Granulocyte macrophage colony-stimulating factor
|, GMCSF, colony stimulating factor 2|
|RNA expression pattern|
|View/Edit Human||View/Edit Mouse|
|Granulocyte-macrophage colony-stimulating factor|
three-dimensional structure of recombinant human granulocyte-macrophage colony-stimulating factor (rhGM_CSF)
|ATC code||L03AA09 (WHO)|
|Chemical and physical data|
|Molar mass||14434.5 g/mol|
|(what is this?)|
Granulocyte-macrophage colony-stimulating factor (GM-CSF), also known as colony stimulating factor 2 (CSF2), is a monomeric glycoprotein secreted by macrophages, T cells, mast cells, NK cells, endothelial cells and fibroblasts that functions as a cytokine. The pharmaceutical analogs of naturally occurring GM-CSF are called sargramostim and molgramostim.
GM-CSF is a monomeric glycoprotein that functions as a cytokine - it is a white blood cell growth factor. GM-CSF stimulates stem cells to produce granulocytes (neutrophils, eosinophils, and basophils) and monocytes. Monocytes exit the circulation and migrate into tissue, whereupon they mature into macrophages and dendritic cells. Thus, it is part of the immune/inflammatory cascade, by which activation of a small number of macrophages can rapidly lead to an increase in their numbers, a process crucial for fighting infection.
GM-CSF also has some effects on mature cells of the immune system. These include, for example, inhibiting neutrophil migration and causing an alteration of the receptors expressed on the cells surface.
GM-CSF signals via signal transducer and activator of transcription, STAT5. In macrophages, it has also been shown to signal via STAT3. The cytokine activates macrophages to inhibit fungal survival. It induces deprivation in intracellular free zinc and increases production of reactive oxygen species that culminate in fungal zinc starvation and toxicity. Thus, GM-CSF facilitates development of the immune system and promotes defense against infections.
The human gene has been localized to a cluster of related genes at chromosome region 5q31, which is known to be associated with interstitial deletions in the 5q- syndrome and acute myelogenous leukemia. Genes in the cluster include those encoding interleukins 4, 5, and 13.
Human granulocyte macrophage colony-stimulating factor is glycosylated in its mature form.
GM-CSF is manufactured using recombinant DNA technology and is marketed as a protein therapeutic called molgramostim or, when the protein is expressed in yeast cells, sargramostim. It is used as a medication to stimulate the production of white blood cells and thus prevent neutropenia following chemotherapy.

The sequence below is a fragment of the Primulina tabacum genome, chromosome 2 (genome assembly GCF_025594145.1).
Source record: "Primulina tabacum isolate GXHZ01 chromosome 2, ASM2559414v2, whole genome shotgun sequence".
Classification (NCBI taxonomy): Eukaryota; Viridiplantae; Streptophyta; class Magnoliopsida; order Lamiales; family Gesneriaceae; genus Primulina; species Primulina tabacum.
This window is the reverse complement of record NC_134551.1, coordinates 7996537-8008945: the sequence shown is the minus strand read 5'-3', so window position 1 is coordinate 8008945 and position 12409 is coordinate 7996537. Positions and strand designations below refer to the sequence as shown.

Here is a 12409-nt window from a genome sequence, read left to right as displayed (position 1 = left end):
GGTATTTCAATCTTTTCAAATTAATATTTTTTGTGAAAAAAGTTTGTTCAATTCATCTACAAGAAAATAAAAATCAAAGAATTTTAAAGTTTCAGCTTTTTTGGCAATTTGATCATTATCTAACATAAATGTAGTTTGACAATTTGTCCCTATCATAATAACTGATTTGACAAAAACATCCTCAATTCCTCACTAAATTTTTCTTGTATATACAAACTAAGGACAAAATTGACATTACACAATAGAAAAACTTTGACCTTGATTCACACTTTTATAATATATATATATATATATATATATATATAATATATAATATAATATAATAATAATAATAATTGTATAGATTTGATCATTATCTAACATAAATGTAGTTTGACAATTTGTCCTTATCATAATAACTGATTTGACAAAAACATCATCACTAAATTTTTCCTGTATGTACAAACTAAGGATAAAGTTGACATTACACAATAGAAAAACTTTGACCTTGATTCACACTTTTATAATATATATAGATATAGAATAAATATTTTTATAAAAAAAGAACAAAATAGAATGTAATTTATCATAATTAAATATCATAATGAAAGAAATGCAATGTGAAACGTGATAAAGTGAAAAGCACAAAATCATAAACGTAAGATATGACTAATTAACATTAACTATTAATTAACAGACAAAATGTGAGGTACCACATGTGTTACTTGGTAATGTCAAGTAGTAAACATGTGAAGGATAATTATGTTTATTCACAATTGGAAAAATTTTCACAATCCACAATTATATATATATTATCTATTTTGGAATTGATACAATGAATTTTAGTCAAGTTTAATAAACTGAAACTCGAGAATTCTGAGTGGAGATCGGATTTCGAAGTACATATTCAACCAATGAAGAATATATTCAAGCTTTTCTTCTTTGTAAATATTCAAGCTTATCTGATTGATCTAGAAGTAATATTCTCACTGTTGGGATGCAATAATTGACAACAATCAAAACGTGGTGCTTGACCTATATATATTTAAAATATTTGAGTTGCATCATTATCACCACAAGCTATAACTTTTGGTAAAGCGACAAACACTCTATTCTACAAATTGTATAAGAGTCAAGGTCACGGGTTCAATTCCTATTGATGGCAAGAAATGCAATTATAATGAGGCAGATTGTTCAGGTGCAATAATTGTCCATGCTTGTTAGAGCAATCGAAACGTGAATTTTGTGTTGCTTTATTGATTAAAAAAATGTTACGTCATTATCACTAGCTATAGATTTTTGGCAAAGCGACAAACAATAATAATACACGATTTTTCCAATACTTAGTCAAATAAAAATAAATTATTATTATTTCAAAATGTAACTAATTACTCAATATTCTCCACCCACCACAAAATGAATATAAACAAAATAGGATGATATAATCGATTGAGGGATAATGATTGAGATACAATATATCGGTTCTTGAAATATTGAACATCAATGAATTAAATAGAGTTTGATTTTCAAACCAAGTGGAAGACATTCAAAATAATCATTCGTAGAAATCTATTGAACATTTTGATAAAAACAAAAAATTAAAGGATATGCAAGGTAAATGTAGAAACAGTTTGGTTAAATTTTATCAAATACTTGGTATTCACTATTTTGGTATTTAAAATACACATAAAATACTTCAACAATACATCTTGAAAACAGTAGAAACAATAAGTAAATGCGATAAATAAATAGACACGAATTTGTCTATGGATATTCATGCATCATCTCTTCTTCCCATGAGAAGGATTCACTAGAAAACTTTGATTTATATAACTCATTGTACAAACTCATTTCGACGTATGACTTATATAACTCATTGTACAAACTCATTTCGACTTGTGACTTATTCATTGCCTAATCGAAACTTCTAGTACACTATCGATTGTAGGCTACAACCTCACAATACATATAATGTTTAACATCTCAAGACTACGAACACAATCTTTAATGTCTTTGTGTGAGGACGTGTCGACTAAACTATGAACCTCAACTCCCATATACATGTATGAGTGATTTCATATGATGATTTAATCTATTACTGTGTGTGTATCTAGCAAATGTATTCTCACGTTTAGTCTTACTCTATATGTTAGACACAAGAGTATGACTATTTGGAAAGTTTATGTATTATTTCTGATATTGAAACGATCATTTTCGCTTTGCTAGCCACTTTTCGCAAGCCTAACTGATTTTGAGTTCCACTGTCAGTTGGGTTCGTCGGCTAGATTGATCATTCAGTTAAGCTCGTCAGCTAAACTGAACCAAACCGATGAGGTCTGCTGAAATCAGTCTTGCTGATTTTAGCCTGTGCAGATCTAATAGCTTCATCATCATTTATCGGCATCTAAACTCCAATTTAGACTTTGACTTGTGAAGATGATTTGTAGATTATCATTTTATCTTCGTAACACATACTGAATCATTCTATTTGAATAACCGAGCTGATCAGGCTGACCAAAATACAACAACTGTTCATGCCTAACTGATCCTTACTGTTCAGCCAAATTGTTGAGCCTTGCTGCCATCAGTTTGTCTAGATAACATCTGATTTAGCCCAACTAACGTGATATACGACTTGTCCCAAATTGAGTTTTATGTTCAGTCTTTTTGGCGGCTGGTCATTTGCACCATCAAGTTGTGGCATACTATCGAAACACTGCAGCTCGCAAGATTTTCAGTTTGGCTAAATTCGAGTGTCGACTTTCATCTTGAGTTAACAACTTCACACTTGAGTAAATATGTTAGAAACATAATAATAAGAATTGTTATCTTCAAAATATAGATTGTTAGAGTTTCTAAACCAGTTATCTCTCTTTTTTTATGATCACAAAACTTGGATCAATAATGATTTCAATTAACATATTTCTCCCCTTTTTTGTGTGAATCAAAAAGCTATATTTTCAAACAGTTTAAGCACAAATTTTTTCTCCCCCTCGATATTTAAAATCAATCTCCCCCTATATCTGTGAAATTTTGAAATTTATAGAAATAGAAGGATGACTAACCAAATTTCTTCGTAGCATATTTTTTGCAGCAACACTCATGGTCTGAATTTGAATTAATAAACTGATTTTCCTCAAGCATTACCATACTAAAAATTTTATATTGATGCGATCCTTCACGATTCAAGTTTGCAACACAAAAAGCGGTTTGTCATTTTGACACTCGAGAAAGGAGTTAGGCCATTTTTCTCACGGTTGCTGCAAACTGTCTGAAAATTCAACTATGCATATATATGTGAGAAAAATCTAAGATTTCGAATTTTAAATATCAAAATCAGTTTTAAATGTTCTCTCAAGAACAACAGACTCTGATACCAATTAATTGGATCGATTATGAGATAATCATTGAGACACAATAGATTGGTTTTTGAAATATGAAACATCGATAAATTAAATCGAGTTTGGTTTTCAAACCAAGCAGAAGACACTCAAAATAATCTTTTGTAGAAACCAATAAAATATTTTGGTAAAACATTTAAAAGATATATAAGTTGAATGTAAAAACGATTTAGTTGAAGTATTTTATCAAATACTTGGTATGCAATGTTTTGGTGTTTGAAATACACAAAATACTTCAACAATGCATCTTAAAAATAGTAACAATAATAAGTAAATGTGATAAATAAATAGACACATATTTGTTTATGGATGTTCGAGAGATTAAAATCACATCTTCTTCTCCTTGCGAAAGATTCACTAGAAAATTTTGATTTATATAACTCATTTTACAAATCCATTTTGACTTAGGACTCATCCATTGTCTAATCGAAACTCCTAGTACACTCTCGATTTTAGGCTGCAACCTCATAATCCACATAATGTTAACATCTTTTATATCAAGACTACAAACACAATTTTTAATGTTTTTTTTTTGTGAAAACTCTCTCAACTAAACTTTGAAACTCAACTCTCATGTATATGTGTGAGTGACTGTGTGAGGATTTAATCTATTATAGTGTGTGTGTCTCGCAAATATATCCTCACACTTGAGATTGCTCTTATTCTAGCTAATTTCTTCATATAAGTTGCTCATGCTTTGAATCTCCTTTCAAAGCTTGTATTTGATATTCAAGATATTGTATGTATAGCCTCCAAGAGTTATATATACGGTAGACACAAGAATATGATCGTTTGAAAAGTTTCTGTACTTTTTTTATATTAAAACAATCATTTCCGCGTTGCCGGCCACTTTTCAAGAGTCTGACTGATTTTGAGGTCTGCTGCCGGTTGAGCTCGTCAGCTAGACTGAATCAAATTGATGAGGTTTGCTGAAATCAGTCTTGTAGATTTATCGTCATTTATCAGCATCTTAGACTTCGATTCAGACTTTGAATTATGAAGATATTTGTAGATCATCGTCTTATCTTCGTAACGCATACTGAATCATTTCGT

The sequence of human GM-CSF was first identified in 1985 and soon three recominbant human GM-CSFs were produced, one in bacteria, one in mammalian cells, and one in yeast; Immunex developed GM-CSF manufactured in yeast into sargramostim ( Leukine). Clinical trials of sargramostim were initiated in 1987; in that same year it was administered to six people as part of a compassionate-use protocol for the victims of cesium irradiation from the Goiânia accident.
It was approved by the FDA in March 1991 under the trade name Leukine for acceleration of white blood cell recovery following autologous bone marrow transplantation in patients with non-Hodgkin's lymphoma, acute lymphocytic leukemia, or Hodgkin's disease. In November 1996, the FDA also approved sargramostim for treatment of fungal infections and replenishment of white blood cells following chemotherapy. A liquid formulation was approved in 1995. Immunex was acquired by Amgen in 2002. As part of the acquisition, Leukine was spun off to Berlex, which became Bayer HealthCare in 2007. In 2009, Genzyme acquired the rights to Leukine from Bayer, including the manufacturing facility in the Seattle area.
- Granulocyte macrophage colony-stimulating factor receptor
- Filgrastim (Neupogen, a granulocyte colony-stimulating factor (G-CSF) analog)
- Pegfilgrastim (Neulasta, a PEGylated form filgrastim)
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